Last Call?

The most definitive study yet could finally determine whether cellphone use causes cancer

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Nearly five decades ago, Americans learned that one of their most treasured habits—smoking—was lethal. This year, we could get more scary news, when scientists announce the results from Interphone, the largest-ever study to investigate whether cellphones cause cancer.

Interphone researchers are pooling and analyzing the results gathered from studies on 6,400 tumors sampled from patients in 13 countries. If the final results mirror the preliminary ones, the world’s three billion cellphone users might want to dial back their talk time. Israeli researchers participating in Interphone found that people who use cellphones regularly are 50 percent more likely than non-users to develop brain tumors. And a joint Interphone analysis from the U.K., Denmark, Norway, Sweden and Finland reported a 40 percent increase in tumor risk in people who use cellphones for more than a decade; the study found no discernable risk for people who have used cellphones for fewer than 10 years.

No one yet knows specifically how cellphones could cause cancer. The radiation they emit has too little energy to cause genetic damage, but some scientists believe that it may have indirect effects that cause cells to proliferate uncontrollably. But there’s no consensus on these theories.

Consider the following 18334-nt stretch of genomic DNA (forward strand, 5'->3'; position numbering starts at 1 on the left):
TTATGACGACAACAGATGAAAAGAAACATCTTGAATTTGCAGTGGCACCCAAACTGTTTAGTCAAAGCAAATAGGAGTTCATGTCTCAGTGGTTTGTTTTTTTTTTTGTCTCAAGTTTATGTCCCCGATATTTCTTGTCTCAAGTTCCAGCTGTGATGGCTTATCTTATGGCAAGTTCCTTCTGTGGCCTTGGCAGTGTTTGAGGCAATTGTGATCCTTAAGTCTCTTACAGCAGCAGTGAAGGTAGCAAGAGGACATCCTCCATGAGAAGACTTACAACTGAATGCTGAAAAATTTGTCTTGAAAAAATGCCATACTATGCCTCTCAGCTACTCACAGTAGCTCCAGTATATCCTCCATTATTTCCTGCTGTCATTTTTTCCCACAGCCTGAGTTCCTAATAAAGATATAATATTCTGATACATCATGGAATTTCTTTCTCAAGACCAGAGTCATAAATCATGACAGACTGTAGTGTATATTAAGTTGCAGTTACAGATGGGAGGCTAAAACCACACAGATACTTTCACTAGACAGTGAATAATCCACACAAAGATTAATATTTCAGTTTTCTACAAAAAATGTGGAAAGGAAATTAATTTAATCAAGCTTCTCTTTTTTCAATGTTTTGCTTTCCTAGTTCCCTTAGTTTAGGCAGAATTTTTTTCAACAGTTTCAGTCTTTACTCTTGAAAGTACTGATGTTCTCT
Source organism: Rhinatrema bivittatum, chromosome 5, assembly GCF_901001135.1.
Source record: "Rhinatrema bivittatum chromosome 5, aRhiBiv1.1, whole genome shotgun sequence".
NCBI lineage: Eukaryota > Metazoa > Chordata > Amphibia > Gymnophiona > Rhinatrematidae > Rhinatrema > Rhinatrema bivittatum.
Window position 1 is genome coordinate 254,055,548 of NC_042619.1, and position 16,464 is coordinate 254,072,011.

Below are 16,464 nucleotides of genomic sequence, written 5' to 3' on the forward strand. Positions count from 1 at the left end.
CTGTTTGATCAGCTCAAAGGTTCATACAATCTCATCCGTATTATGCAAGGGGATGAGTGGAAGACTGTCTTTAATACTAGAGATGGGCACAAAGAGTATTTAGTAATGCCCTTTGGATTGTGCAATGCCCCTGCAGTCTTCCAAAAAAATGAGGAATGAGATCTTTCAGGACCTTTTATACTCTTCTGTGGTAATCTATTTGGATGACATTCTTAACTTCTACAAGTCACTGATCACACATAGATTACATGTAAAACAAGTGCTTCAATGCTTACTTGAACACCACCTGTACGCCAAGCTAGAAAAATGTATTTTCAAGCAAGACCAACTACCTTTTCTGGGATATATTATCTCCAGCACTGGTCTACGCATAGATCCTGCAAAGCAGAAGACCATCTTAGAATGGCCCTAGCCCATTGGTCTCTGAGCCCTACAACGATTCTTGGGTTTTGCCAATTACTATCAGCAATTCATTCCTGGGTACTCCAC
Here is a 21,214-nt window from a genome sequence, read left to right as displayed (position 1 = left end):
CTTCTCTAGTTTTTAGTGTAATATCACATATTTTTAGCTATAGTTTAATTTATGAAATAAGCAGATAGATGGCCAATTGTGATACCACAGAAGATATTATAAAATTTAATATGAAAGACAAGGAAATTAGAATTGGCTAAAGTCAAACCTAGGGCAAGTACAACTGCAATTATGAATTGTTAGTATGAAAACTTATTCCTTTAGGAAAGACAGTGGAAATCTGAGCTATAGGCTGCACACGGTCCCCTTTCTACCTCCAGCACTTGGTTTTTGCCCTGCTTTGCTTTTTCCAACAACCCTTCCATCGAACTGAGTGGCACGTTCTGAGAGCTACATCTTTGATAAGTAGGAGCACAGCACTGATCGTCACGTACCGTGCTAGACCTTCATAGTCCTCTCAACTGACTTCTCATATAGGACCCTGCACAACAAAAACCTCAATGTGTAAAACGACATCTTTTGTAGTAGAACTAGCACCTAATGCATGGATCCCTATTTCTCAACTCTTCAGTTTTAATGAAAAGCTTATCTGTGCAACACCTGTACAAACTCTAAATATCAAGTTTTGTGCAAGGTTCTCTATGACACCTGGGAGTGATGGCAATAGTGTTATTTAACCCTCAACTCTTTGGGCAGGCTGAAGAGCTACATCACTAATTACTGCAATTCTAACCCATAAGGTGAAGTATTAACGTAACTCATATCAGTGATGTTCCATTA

Scientists like David Carpenter, the director of the Institute for Health and the Environment at the University of Albany, who spoke about cellphone risks at a Congressional subcommittee hearing in September, are looking to Interphone for a definitive ruling on cellphone safety but have expressed frustration over the two-years-delayed results.

An answer from Interphone is crucial for public health, Carpenter says. Although a handful of studies have been published on cellphones over the past few years, most have been statistically useless. For one thing, they surveyed too few people. Additionally, the majority of studies focused on the effects of cellphone use after several years, but in most cases brain cancer takes a decade to develop. Interphone looks at the influence of both short- and long-term use. That’s not to say that the study is perfect. Interphone defines “regular” use as one call, once a week. It’s possible that this definition underestimates the risk to people who use cellphones more frequently.

And what happens if Interphone reveals a definite link between cellphones and cancer? Will we find ourselves dependent on land lines again? Unlikely. The technology is probably here to stay, says Siegal Sadetzki, who ran the Israeli Interphone study: “We know that there are car accidents, and we still use vehicles, right? We’ve just learned how to do it wisely.”

Read more of Popular Science’s predictions for 2009.